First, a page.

Combine the Unexpected for Innovation
Who ever thought that a camera and a phone had anything in common? Or a house could mimic a hotel? Or someone’s car could serve as a taxi?
For a long time, no one – until they did. Now, millions of people use smartphones as their phones and cameras, book rooms in private residences through Airbnb, and use Uber or Lyft to hire private cars.
In Idea Magnets, author Mike Brown shows that innovations like these come from creative thinkers who simply know how to combine unexpected ideas.
When we say two things are “like apples and oranges,” we’re trying to justify why we can’t compare them. But what about all the ways that apples and oranges are alike? After all, they’re both round, edible fruits sold in grocery stores.
Why It’s Relevant
Business leaders often think of their problems as unique, but are they really?
To break through this kind of thinking, Brown offers a formula for comparing two unlike things: Start with “Our situation,” and then supply a verb describing how the situation feels or looks; what it communicates, does; or how it behaves. Complete the sentence with an unusual connection.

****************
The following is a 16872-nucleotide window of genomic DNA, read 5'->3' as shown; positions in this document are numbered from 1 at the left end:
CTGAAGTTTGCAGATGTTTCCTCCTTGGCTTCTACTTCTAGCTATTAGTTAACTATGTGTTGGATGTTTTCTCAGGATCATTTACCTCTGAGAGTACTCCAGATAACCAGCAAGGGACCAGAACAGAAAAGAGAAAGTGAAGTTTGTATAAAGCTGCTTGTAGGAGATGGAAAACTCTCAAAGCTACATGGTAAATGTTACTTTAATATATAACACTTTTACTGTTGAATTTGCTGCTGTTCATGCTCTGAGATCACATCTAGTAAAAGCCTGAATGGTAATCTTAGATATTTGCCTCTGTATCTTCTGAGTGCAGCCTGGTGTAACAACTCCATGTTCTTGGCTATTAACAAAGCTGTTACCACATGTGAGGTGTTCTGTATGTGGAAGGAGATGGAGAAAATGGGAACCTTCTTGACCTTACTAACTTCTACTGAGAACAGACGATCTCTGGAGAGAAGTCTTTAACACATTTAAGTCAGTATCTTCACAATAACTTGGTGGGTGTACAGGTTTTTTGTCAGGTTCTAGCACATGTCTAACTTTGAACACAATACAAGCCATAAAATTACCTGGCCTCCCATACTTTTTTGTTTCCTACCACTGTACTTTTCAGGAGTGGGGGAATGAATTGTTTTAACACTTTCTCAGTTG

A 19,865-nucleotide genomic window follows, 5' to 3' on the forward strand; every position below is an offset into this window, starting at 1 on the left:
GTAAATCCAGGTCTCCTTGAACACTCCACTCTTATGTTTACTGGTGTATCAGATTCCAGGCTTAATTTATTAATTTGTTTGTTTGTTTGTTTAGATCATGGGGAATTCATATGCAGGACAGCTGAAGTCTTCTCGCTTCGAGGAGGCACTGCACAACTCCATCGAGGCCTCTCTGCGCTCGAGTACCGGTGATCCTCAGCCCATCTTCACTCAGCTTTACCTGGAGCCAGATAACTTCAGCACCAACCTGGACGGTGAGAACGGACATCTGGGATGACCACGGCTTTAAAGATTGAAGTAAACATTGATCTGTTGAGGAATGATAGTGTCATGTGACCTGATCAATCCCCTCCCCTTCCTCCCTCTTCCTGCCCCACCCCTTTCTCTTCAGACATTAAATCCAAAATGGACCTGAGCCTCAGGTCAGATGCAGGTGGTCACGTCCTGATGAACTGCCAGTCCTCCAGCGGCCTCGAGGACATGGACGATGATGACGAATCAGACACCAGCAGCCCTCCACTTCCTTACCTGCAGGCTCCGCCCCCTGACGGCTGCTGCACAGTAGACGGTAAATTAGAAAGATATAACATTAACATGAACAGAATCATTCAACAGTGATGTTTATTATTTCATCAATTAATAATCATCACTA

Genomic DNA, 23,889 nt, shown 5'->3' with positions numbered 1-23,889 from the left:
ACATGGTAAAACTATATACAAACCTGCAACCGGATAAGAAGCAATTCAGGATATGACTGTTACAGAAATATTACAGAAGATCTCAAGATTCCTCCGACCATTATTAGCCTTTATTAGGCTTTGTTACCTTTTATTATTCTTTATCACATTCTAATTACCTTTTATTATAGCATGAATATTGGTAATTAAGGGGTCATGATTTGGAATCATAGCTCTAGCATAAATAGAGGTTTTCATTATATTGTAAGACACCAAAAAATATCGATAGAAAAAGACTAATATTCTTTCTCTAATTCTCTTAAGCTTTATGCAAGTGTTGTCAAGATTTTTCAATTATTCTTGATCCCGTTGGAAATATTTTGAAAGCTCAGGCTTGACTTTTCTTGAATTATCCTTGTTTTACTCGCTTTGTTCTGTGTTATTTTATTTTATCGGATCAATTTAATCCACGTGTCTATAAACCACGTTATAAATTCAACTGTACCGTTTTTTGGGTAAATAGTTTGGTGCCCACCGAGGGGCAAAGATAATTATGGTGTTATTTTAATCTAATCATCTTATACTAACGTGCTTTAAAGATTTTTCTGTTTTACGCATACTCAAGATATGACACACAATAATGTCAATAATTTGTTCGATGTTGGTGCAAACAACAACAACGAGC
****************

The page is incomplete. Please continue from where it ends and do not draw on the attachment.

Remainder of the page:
How to Apply It
Let’s say you need to revamp your human resources department. It feels chaotic, is full of “nonconformists” – to put it euphemistically – and seems a little crazy. You might say, “HR at our company feels like a circus.”
Okay, but circuses are highly organized operations that value diversity and focus on making people happy. What if the circus, seen in a new light, could inspire the answers to your problems?
If you can embrace things that only seem incompatible, you, too, can become an “idea magnet” and innovate at a whole new level.
About the Source
Mike Brown is an author and strategist who specializes in design thinking to business operations. His book Idea Magnets: 7 Strategies for Cultivating & Attracting Creative Business Leaders helps dynamic leaders cultivate extreme creativity and success through organizations.